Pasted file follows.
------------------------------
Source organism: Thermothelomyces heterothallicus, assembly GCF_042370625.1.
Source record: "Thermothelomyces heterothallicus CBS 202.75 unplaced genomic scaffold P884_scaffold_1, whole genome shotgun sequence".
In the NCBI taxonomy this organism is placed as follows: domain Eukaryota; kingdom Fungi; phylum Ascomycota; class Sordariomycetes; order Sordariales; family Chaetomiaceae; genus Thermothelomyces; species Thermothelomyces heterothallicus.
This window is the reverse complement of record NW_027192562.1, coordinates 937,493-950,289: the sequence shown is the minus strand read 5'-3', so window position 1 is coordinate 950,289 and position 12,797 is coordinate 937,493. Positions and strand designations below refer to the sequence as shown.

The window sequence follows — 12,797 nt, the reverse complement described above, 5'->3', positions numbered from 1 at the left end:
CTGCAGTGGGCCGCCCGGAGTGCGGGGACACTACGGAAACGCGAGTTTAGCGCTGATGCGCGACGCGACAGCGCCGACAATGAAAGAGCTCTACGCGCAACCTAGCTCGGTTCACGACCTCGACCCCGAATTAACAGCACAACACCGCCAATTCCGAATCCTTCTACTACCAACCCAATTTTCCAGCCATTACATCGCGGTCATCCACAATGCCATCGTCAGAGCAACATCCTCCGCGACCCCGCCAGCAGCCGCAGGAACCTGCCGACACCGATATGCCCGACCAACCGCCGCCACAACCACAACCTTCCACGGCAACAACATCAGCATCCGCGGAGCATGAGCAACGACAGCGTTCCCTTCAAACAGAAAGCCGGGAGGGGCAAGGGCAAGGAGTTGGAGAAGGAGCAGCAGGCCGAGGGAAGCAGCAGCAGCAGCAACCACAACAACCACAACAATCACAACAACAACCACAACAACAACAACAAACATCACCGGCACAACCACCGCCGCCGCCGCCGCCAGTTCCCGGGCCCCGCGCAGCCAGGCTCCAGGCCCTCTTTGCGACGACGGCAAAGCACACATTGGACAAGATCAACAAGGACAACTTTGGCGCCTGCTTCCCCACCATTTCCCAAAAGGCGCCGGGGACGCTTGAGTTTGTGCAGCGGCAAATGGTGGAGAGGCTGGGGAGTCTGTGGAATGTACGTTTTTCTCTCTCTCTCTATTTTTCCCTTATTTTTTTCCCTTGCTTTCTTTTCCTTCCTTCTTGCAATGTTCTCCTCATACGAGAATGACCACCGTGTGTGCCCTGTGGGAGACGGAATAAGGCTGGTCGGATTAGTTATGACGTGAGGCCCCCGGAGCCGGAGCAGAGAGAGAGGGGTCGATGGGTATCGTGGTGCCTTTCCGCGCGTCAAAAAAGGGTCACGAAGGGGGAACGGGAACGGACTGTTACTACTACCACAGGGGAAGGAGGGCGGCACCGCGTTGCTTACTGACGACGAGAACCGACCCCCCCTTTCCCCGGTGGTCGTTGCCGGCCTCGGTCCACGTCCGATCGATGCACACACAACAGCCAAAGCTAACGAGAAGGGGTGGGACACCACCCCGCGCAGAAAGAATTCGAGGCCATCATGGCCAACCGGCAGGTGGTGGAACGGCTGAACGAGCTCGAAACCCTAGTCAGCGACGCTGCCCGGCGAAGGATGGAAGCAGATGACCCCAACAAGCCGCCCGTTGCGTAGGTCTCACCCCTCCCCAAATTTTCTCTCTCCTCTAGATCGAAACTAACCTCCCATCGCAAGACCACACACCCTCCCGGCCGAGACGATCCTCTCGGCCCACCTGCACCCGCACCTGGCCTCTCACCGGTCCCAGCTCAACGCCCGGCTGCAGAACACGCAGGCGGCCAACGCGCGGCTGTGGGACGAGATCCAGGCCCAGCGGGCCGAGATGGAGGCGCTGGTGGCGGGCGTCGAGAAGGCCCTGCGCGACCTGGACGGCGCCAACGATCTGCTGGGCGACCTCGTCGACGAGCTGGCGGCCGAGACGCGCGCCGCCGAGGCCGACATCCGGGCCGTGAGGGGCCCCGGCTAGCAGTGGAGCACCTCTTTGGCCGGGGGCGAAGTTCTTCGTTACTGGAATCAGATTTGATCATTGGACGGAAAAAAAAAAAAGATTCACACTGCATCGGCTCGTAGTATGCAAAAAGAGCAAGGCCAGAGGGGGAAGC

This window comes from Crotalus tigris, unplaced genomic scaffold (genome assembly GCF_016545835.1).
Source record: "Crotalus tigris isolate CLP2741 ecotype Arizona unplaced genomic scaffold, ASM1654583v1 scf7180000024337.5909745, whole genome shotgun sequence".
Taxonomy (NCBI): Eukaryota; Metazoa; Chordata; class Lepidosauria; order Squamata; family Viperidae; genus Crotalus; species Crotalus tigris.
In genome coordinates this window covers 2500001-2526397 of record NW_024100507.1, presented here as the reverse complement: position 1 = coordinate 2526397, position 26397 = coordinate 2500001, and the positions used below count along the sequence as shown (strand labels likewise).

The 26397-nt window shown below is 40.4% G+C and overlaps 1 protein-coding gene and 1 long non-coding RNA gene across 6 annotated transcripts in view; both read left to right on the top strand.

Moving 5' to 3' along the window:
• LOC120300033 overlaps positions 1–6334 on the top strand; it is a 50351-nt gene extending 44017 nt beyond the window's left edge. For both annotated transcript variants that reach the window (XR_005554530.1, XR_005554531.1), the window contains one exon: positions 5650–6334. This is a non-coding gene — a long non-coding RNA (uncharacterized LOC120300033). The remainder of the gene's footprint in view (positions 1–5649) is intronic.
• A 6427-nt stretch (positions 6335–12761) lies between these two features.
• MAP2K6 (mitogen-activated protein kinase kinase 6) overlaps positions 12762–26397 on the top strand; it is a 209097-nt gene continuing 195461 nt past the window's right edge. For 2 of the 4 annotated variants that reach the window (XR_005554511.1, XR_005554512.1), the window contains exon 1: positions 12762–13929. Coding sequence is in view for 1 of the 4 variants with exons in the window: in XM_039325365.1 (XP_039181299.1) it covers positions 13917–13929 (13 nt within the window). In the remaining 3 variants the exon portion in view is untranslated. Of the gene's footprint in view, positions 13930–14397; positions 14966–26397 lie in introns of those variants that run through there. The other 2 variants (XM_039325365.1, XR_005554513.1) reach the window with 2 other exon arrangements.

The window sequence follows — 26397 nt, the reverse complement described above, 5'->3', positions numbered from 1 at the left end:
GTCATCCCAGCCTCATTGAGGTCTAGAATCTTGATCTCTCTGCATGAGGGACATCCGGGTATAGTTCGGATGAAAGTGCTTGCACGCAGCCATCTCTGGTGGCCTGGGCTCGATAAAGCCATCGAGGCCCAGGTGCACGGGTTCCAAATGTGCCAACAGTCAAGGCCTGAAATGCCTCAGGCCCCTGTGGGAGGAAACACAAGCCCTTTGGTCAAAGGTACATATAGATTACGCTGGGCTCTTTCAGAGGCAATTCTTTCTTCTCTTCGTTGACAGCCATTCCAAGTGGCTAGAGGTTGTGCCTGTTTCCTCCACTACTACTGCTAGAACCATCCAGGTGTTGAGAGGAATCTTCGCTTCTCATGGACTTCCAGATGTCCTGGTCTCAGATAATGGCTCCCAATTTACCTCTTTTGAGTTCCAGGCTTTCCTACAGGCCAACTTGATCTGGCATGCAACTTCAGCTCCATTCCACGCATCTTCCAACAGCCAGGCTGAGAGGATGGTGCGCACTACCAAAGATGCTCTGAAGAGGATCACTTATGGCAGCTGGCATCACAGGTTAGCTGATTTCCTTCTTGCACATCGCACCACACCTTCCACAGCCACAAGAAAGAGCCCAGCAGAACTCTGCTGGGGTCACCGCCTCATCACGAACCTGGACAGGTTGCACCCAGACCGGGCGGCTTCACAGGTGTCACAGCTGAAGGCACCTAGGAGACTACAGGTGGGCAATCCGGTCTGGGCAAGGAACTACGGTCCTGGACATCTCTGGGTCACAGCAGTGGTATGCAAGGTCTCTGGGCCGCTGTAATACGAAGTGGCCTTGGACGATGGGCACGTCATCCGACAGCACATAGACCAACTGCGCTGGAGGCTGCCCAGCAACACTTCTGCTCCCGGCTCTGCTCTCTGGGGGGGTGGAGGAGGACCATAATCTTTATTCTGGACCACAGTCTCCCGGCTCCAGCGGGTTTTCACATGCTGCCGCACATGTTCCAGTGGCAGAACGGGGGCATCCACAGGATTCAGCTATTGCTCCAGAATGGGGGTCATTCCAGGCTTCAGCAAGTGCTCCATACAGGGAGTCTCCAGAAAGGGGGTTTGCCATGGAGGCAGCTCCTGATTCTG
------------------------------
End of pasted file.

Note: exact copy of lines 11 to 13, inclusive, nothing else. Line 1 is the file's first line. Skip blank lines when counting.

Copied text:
The 26397-nt window shown below is 40.4% G+C and overlaps 1 protein-coding gene and 1 long non-coding RNA gene across 6 annotated transcripts in view; both read left to right on the top strand.

Moving 5' to 3' along the window:
• LOC120300033 overlaps positions 1–6334 on the top strand; it is a 50351-nt gene extending 44017 nt beyond the window's left edge. For both annotated transcript variants that reach the window (XR_005554530.1, XR_005554531.1), the window contains one exon: positions 5650–6334. This is a non-coding gene — a long non-coding RNA (uncharacterized LOC120300033). The remainder of the gene's footprint in view (positions 1–5649) is intronic.